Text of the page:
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Australian Bleeding Disorders Registry

The ABDR is a clinical database that includes information about the bleeding disorders community and their treatment needs. It has been designed for use by clinicians, nurses, physiotherapists, social workers and data managers responsible for the care and treatment of people with bleeding disorders.

The privacy of individual patients is a key component of the registry and only the health care team and support staff involved in providing medical services to individuals have access to personal information about those individuals. The information generated provides a person’s health care team and support staff with a record to help monitor and manage treatment over time to improve the quality of the person’s life.

The ABDR was first established in 1988 with HFA funding and it has been managed by AHCDO since that time. A major redevelopment of the registry was undertaken in 2008 with the endorsement of all Australian Health Ministers and joint funding by all jurisdictions under the National Blood Agreement, through the National Blood Authority (NBA).

An ABDR Steering Committee with representatives from Australian Haemophilia Centre Director’s Organization (AHCDO), Haemophilia Foundation Australia (HFA), NBA and funding jurisdictions has oversight of the ABDR.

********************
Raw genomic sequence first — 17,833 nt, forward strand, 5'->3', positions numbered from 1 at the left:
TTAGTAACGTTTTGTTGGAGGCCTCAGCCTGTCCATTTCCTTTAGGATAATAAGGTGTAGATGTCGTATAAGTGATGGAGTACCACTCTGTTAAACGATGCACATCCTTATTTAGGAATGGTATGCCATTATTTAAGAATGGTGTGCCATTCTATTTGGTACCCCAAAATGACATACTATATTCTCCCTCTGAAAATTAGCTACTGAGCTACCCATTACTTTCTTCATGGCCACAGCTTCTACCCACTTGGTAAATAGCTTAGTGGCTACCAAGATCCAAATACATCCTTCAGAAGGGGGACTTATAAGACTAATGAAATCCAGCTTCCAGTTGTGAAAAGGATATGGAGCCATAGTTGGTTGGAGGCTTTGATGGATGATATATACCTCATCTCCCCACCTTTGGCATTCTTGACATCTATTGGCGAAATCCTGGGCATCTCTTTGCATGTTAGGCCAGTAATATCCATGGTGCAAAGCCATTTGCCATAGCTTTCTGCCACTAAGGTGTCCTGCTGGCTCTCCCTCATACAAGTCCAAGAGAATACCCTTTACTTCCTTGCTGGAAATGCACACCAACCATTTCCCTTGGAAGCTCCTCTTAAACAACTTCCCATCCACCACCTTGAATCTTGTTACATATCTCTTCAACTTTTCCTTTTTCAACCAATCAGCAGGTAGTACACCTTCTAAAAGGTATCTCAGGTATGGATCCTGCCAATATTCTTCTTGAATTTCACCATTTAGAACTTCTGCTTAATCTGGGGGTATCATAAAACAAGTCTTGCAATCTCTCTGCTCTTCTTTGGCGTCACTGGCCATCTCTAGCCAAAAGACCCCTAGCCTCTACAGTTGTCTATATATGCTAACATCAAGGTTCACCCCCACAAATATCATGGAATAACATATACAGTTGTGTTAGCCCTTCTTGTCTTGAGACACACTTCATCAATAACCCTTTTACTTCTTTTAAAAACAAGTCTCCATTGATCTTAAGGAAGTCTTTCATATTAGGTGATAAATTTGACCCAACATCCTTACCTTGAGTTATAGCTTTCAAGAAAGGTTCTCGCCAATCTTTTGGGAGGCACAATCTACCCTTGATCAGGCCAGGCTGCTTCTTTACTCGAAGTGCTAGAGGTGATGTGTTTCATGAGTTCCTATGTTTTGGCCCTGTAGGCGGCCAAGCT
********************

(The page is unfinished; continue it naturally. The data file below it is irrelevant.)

Other authorised users have access to limited, depersonalized and/or summary information where all identifying information is removed to protect individual privacy.

Some of the aggregated depersonalized information may assist HFA in planning its activities and services for the bleeding disorders community. Some depersonalized information is also used by the NBA to make sure there is enough clotting factor available for treatment.

The ABDR Annual Report includes current data on people with bleeding disorders in Australia – click here to access the current and previous ABDR Annual Reports.

For more information on the ABDR, visit:
Date last reviewed: 1 July 2015

Important Note: This information was developed by Haemophilia Foundation Australia for education and information purposes only and does not replace advice from a treating health professional. Always see your health care provider for assessment and advice about your individual health before taking action or relying on published information. This information may be printed or photocopied for educational purposes.

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